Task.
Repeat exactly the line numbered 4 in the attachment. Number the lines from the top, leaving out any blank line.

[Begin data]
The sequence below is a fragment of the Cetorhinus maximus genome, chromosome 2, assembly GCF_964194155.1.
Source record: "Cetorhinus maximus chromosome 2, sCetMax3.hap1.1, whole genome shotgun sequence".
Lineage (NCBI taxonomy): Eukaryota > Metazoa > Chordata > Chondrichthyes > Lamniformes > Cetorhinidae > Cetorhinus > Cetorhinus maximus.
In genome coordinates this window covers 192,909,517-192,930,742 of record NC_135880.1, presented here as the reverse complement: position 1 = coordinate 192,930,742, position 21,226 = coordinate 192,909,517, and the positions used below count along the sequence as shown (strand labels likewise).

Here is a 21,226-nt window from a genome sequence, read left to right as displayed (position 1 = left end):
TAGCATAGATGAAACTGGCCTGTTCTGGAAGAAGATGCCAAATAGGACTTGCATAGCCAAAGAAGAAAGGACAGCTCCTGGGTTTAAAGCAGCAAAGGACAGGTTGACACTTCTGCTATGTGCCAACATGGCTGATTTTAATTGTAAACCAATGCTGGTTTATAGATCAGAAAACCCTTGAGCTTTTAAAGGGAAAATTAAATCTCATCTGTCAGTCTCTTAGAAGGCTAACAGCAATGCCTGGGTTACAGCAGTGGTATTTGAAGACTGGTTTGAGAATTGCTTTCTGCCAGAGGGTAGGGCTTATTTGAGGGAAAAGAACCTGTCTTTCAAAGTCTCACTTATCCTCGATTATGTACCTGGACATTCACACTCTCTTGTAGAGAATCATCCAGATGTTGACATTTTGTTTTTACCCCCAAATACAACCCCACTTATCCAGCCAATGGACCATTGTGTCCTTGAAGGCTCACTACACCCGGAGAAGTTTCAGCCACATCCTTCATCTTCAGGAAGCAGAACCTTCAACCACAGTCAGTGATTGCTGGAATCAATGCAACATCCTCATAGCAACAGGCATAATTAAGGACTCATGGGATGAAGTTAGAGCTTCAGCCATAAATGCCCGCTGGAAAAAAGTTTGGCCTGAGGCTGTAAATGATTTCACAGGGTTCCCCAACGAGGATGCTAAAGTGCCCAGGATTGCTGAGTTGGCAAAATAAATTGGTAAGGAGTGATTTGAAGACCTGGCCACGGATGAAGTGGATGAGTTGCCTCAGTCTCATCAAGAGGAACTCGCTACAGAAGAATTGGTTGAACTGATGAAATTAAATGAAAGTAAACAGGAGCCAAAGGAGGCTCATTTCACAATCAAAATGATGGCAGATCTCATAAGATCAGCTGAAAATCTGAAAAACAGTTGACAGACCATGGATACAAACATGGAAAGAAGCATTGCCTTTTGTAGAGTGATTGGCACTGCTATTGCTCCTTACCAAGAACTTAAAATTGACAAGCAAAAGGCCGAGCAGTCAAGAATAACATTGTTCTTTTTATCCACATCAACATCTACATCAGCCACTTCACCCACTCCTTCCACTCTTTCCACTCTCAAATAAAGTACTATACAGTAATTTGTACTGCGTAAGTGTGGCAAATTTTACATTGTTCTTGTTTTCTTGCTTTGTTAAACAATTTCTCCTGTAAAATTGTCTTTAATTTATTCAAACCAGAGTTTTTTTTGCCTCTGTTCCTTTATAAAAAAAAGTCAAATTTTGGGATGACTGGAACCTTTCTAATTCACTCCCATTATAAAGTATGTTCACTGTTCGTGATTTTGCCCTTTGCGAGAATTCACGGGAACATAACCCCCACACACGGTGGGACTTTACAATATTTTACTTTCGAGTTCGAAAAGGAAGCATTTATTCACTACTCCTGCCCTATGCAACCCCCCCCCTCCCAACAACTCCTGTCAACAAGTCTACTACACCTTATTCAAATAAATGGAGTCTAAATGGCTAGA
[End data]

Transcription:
In genome coordinates this window covers 192,909,517-192,930,742 of record NC_135880.1, presented here as the reverse complement: position 1 = coordinate 192,930,742, position 21,226 = coordinate 192,909,517, and the positions used below count along the sequence as shown (strand labels likewise).